Brewing coffee is all about using water to dissolve soluble flavour compounds in coffee grounds. This process is called osmosis. 28-30% of coffee is soluble, but we should be aiming to extract around 18-22% of it for a perfect brew.
Measuring a perfect extraction is difficult, costly and a little unrealistic in an everyday setting. However, there are some indicators that we can look out for to help us to recognise when we're in the right range. The easiest way to identify and control this is by tasting, observing and experimenting with the characteristics of your cup.
It's important from the outset to note that before we brew, it's good to have a recipe that considers five variables. These variables are coffee dose, water dose, extraction time, water temperature and grind size. Tweaking one of these things will lead to a dramatic difference in the character of your resulting brew. (It's a good idea to experiment with these variables and make notes of what you like and dislike, although I know that this is a little nerdy and isn't always practical!)
Coffee Dose/Brew Ratio & Water Dose
Your coffee and water ratio should work in tandem. 60-70g of coffee grounds per litre of water is a good place to start, and you can tweak and hone your recipe from this starting point depending on your personal taste.
The longer the time, the greater the extraction. Timings should differ according to your brew method (e.g. you might need to leave your coffee grounds to steep for longer if you're brewing with a cafetière).
Here's a rough idea of what happens to your coffee as it extracts over time:
At the beginning of your extraction time, salts and fruit acids are drawn out of the coffee. The flavour of your cup will be tart, flat, sour and tangy, and mostly unpleasant. If you're tasting these flavours, it's likely that you haven't given it enough time, and the coffee is under-extracted.
Next, complex sugars are extracted from the grounds, counteracting the tangy acids at the start of the extraction process. If you pour your cup at this point, your brew is likely to be well balanced and sweet, with clear, pleasant acidity and bitterness. Extracting your coffee beyond this point will draw out unpleasant, burnt charcoal flavours, leaving an ashy, woody brew. This is known as an over-extraction.
Hotter water will extract more quickly, but if it's too hot it will lead to over-extraction. It's a fine balance! We like to aim for a temperature of 93 degrees, which is easily achieved if you boil your kettle and then leave it to cool for around 1 minute.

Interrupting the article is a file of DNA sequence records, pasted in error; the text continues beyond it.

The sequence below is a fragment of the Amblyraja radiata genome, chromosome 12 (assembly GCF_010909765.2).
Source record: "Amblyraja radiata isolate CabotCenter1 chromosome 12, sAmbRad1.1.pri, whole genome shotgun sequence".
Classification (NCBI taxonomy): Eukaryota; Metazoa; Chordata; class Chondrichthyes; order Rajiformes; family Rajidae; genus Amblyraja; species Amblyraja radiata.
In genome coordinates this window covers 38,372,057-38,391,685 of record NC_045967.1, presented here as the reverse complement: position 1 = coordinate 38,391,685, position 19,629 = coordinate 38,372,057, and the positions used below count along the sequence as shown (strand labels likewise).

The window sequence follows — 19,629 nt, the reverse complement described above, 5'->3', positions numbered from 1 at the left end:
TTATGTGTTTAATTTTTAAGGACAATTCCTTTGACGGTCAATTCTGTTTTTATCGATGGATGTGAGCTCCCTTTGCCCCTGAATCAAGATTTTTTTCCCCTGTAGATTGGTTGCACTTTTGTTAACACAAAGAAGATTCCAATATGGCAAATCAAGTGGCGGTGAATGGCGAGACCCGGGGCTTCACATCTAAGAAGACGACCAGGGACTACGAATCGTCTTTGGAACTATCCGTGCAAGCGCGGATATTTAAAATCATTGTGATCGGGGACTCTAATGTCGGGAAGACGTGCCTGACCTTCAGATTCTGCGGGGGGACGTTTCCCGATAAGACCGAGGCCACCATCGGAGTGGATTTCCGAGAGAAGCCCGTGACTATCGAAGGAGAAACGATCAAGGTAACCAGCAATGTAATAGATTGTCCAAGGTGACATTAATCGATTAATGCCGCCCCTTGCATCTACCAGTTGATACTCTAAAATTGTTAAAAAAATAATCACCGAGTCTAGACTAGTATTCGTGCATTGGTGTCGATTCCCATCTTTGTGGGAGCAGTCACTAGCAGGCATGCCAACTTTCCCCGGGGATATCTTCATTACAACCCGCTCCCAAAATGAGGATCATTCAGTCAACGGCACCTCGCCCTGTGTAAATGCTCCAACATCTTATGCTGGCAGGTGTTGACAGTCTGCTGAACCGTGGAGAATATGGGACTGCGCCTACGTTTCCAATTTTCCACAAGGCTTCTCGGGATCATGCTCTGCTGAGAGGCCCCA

Buying whole bean coffee and grinding it at home before you brew is probably the best and easiest way to improve your coffee-drinking experience. Grinding coffee increases its surface area, and in doing so, introduces more air. This means that the coffee will become stale at a much faster rate, losing organic material and ultimately leading to an evident decline in your coffee's taste and performance. Ground coffee is therefore a fragile and contentious thing. Grinding from whole bean just before brewing is recommended for this reason... And also because it makes your house smell amazing.
When you grind coffee, the aim is to expose enough of the coffee's surface area in order to extract the full potential of the flavour inside the roasted bean. The finer the beans are ground, the faster the coffee can be brewed. However, not all coffees should be ground to the same consistency. When we think about grinding, we should be taking the roast degree, origin and the practicalities of the brew method into account and going from there.
We recommend the following grind sizes to achieve a great cup:
Espresso machine: This is the least forgiving brew method, and so it's important that the size of the grounds is correct, allowing for a perfect shot to be extracted. You will need finely ground coffee for this method, and it will need to be evenly distributed and levelled in your machine group head before you tamper and create your espresso. Your ground coffee should have a similar consistency to flour. This will allow a balanced shot to be extracted and will result in a great-tasting cup.
Filter Coffee: Filter brew methods (including pour-over, stove-top pot, cold dripper, and electric filter-brew) will require a medium-coarse grind, depending on your personal taste. Grinding to a similar consistency to table salt is highly recommended and will lead to a lovely brew. Smaller particles and sediments will be caught in the paper filter, and will leave you with a clean, bright cup.
French Press/Cafetiere: This method is best when you grind your beans coarsely, so that less particles escape through the mesh filter. This is because there is no filtration system, so grounds can be left to steep for a longer period of time to create a brew to your desired strength.